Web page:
LAHORE (REUTERS) - Pakistan will launch a paramilitary crackdown on Islamist militants in Punjab, the country's richest and most populous province, after an Easter Day bombing killed 70 people in the provincial capital Lahore, officials said on Monday (March 28).
Sunday's suicide bombing on a public park was claimed by the Pakistani Taliban's Jamaat-ur-Ahrar faction, which once declared loyalty to Islamic State. The group said it was targeting Christians.
The brutality of the attack, Jamaat-ur-Ahrar's fifth bombing since December, reflects the movement's attempts to raise its profile among Pakistan's increasingly fractured Islamist militants.
Security and government officials told Reuters that the decision had been made to launch a full-scale paramilitary Rangers operation, giving them powers to conduct raids and interrogate suspects in the same way as they have been in the southern city of Karachi for more than two years.
The move, which has not yet been formally announced, represents the civilian government once again granting special powers to the military in order to fight Islamist militants. "The technicalities are yet to be worked out. There are some legal issues also with bringing in Rangers, but the military and government are on the same page," said one senior security official, speaking on condition of anonymity as he was not authorised to share details of the plan.
One other military official and two government officials confirmed the decision on condition of anonymity.
Military spokesman Gen. Asim Bajwa said intelligence agencies, the army and Rangers had already launched several raids around Punjab following the attack, arresting an unspecified number of suspects and recovering arms caches.
Jamaat-ur-Ahrar has claimed responsibility for several big attacks since it split from the main Pakistani Taliban in 2014.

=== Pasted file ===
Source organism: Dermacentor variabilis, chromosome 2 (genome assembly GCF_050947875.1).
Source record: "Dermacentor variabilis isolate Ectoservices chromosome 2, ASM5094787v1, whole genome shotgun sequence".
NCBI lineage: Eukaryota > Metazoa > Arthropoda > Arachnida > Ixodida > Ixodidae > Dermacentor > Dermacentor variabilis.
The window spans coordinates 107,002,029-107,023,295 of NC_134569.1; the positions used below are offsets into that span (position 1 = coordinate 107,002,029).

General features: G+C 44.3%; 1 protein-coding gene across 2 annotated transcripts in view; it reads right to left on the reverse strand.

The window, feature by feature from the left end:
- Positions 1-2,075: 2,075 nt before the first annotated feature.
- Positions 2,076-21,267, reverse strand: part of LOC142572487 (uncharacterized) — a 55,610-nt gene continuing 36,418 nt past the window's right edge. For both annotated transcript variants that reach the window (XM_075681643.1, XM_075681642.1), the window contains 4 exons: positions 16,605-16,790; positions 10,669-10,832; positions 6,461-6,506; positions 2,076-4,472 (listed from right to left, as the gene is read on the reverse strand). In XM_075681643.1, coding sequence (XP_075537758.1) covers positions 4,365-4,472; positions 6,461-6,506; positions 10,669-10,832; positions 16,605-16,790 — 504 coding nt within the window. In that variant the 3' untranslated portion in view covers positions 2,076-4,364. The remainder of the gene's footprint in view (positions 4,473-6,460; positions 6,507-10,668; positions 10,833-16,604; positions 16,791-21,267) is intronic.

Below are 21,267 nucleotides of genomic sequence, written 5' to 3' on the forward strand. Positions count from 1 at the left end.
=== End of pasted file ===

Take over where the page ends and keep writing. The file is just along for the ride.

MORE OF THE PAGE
While it mostly focuses attacks in its base of the northwestern Mohmand tribal area, it has previously carried out at least two major attacks in Lahore: one in 2015 that targeted two Christian churches and another at the Wagah border between India and Pakistan in late 2014.
It was Pakistan's deadliest attack since the December 2014 massacre of 134 school children at a military-run academy in the city of Peshawar that prompted a government crackdown on Islamist militancy.
Pakistan has been plagued by militant violence since it joined a U.S.-led campaign against Islamist militancy after the Sept. 11, 2001, al Qaeda attacks on the United States.
While the army, police, government and Western interests have been the prime targets of the Pakistani Taliban and their allies, Christians and other religious minorities have also been attacked.
Security forces have killed and arrested hundreds of suspected militants under an earlier crackdown launched after the 2014 Peshawar school massacre. Militant violence eased, but groups retain the ability to launch devastating attacks.
Most militants, like the Pakistani Taliban, are fighting to topple the government and introduce a strict interpretation of Islamic law.